Shumpert et al v. City of Tupelo, Mississippi et al

Filing 154

ORDER denying 121 Motion for Sanctions. Signed by Magistrate Judge David A. Sanders on 6/7/2017. (rrz)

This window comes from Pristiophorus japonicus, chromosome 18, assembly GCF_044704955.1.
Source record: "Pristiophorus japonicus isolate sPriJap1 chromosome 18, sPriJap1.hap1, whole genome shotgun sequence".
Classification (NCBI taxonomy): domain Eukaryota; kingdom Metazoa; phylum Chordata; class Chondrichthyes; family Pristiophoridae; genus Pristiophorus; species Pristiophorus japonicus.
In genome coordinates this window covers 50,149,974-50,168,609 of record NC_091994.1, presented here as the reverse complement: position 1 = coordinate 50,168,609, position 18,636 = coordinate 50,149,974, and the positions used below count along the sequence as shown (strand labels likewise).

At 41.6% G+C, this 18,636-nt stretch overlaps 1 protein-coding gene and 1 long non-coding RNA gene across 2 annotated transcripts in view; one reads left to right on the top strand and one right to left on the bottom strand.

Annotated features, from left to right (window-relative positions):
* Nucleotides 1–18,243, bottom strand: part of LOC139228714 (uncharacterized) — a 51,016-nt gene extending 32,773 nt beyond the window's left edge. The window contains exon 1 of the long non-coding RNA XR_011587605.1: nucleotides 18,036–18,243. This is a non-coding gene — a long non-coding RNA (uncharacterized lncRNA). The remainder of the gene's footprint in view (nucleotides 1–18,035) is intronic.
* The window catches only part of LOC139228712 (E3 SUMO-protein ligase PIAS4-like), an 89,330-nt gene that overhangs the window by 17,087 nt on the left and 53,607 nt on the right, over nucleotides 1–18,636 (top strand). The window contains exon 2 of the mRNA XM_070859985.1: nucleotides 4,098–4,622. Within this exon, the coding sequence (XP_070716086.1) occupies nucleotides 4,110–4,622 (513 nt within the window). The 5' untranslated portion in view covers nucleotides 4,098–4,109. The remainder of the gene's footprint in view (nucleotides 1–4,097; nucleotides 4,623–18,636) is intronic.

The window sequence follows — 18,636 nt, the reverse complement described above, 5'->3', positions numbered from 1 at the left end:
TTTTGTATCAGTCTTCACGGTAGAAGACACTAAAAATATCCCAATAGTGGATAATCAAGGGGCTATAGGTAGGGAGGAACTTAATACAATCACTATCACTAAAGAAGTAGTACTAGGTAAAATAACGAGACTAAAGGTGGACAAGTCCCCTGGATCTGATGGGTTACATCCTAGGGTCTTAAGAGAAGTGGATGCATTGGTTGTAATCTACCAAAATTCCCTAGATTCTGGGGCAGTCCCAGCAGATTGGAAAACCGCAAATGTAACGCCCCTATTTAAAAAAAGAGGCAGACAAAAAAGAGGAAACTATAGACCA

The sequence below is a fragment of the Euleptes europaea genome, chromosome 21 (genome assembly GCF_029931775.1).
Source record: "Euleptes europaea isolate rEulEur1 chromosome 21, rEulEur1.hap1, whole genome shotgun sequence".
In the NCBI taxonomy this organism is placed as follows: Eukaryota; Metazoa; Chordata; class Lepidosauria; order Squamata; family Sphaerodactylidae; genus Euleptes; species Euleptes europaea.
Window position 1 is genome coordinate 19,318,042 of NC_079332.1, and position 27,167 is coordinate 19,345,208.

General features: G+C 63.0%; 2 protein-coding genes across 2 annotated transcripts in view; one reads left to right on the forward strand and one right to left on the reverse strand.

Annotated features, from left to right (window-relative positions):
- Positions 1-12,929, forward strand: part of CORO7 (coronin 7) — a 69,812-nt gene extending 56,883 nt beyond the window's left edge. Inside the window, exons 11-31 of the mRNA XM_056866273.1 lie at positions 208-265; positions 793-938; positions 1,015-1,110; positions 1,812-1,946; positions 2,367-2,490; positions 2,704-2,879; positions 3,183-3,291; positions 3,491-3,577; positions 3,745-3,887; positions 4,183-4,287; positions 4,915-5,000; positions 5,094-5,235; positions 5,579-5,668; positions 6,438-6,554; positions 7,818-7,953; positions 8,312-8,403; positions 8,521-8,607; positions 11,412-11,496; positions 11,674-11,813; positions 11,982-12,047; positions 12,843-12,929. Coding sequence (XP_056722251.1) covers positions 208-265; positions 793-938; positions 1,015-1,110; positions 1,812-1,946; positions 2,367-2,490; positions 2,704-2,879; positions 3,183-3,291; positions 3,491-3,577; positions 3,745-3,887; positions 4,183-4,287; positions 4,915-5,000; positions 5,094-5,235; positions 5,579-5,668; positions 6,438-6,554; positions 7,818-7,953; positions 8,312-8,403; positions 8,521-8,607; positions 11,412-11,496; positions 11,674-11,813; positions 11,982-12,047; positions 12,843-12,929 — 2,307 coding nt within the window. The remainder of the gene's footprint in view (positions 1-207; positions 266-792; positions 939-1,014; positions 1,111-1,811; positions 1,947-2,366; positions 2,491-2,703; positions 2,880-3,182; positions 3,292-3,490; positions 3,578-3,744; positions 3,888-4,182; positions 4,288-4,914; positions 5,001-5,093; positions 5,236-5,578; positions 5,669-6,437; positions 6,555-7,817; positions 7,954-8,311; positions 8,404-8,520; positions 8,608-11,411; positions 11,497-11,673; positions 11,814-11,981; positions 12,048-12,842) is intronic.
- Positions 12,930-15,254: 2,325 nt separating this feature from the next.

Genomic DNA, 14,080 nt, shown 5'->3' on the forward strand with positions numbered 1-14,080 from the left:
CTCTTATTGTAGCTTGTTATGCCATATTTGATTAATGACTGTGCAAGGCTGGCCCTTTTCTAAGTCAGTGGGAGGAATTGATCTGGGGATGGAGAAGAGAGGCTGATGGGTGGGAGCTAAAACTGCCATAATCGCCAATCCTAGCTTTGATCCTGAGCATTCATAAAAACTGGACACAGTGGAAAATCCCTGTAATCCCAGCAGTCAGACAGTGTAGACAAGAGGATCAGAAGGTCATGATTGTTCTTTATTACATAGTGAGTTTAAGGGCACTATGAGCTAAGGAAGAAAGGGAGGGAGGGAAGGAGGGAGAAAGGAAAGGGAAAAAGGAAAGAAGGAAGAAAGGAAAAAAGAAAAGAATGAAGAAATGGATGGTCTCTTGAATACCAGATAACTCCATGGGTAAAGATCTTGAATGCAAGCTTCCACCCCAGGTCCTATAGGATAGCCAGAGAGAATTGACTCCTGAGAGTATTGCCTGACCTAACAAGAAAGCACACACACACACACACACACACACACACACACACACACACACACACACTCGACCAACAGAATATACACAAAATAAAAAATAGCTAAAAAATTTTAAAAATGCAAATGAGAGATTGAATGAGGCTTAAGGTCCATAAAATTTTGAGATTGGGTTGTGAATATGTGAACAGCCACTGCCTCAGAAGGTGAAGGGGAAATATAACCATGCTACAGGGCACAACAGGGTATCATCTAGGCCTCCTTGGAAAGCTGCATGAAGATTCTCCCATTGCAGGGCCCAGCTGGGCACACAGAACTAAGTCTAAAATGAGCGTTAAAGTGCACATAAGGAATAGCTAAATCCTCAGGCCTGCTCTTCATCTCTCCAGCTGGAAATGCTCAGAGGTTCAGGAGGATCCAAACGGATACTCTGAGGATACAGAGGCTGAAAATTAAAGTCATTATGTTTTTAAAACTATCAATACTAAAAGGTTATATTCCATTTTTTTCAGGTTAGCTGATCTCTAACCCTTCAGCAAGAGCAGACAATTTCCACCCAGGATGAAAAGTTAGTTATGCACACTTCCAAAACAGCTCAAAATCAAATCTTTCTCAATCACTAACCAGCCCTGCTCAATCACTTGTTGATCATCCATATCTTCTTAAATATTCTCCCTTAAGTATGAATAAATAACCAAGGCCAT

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IN THE UNITED STATES DISTRICT COURT FOR THE NORTHERN DISTRICT OF MISSISSIPPI ABERDEEN DIVISION PEGGY SHUMPERT, ET AL. PLAINTIFFS VS. CIVIL ACTION NO: 1:16CV120-SA-DAS CITY OF TUPELO, MISSISSIPPI, ET AL. DEFENDANTS ORDER This matter is before the court on the plaintiffs’ motion [122] for sanctions. The plaintiffs contend the defendants should be sanctioned for filing two motions to compel without first scheduling a conference with the court to discuss the underlying discovery disputes. As grounds, the plaintiffs cite the Case Management Order, which provides: The court desires to avoid the necessity of filing written discovery motions where court participation in an informal discussion of the issue might resolve it, even after the parties have been unsuccessful in a good faith attempt to do so. Consequently, before a party may serve any discovery motion, counsel must first confer in good faith as required by F.R.Civ.P. 37(a)(1). If the attorney conference does not resolve the dispute, counsel must contact the chambers of the magistrate judge to request a telephonic conference to discuss the issue as contemplated by F.R.Civ.P. 16(b)(3)(v). Only if the telephonic conference with the judge is unsuccessful in resolving the issue may a party file a discovery motion. Doc. 33, p. 3. Because the defendants did not adhere to this procedure, the plaintiffs believe sanctions are warranted under Federal Rule of Civil Procedure 37(b)(2)(A). In their reply, the plaintiffs pointed also to Rule 16(f). Under Rule 37(b)(2)(A), “[i]f a party…fails to obey an order to provide or permit discovery, including an order under Rule 26(f), 35, or 37(a), the court where the action is pending may issue further just orders.” Fed. R. Civ. P. 37(b)(2)(A). As the defendants correctly point out in their response, Rule 37(b)(2)(A) is inapplicable under the facts at bar. In order for 1 sanctions to be appropriate under Rule 37, the defendants must have disobeyed an “order to provide or permit discovery.” Therefore, the Case Management Order provision at issue here does not fall within Rule 37 because it merely describes a procedure to be followed before filing a motion for a discovery-related order. Therefore, for sanctions to be granted against the defendants, the plaintiffs’ motion must satisfy Federal Rule of Civil Procedure 16(f)(1)(C), which provides: On motion or its own, the court may issue any just orders, including those authorized by Rule 37(b)(2)(A)(ii)-(vii), if a party or its attorney…fails to obey a scheduling order or other pretrial order. Again, the Case Management Order and Federal Rule of Civil Procedure 16(b)(3)(v) require a party to request a conference with the court before filing a discovery-related motion. There appears to be no dispute that the defendants did not request a conference with the court prior to filing their motions to compel. Consequently, by filing their motions to compel, the defendants violated the Case Management Order and Rule 16(b)(3)(v). In light of this violation, “the court must order the party, its attorney, or both to pay the reasonable expenses—including attorney’s fees—incurred because of any noncompliance with this rule, unless the noncompliance was substantially justified or other circumstances make an award of expenses unjust.” Fed. R. Civ. P. 16(f)(2). Having considered the matter, the court refuses to sanction the defendants because their noncompliance was substantially justified and other circumstances make an award of expenses unjust. This is not a case in which the moving party immediately filed a motion to compel as soon as a discovery dispute arose with the nonmoving party. Rather, this is a case where the moving party served discovery requests on the nonmoving party, agreed to an extension of the deadline for the nonmoving party’s responses, attempted to confer with the nonmoving party 2 about those tardy discovery requests, and only filed a motion to compel after having been met with silence from the nonmoving party. Notably, the nonmoving party tendered their untimely responses two weeks after the defendants filed their first motion to compel. Their responses, unverified and wholly inadequate, prompted another attempt by the moving party to confer in good faith, during which time a Good Faith Certificate was executed by both parties, and thereafter the defendants filed their second motion to compel. In fact, plaintiffs’ counsel’s conduct was sufficiently egregious to merit the imposition of sanctions. In light of these facts, an award of expenses would be wholly unjust. Such an award would be tantamount to requiring the defendants to pay the sanctions the court previously imposed on plaintiffs’ counsel. Furthermore, the court finds that the defendants’ noncompliance was substantially justified because there was no real discovery dispute for the court to resolve had a conference been held. The plaintiffs were in clear violation of the Federal Rules of Civil Procedure, so a conference would only have resulted in an order to tender their untimely responses. IT IS, THEREFORE, ORDERED that the plaintiffs’ motion for sanctions is hereby denied. SO ORDERED this, the 7th day of June, 2017. 3

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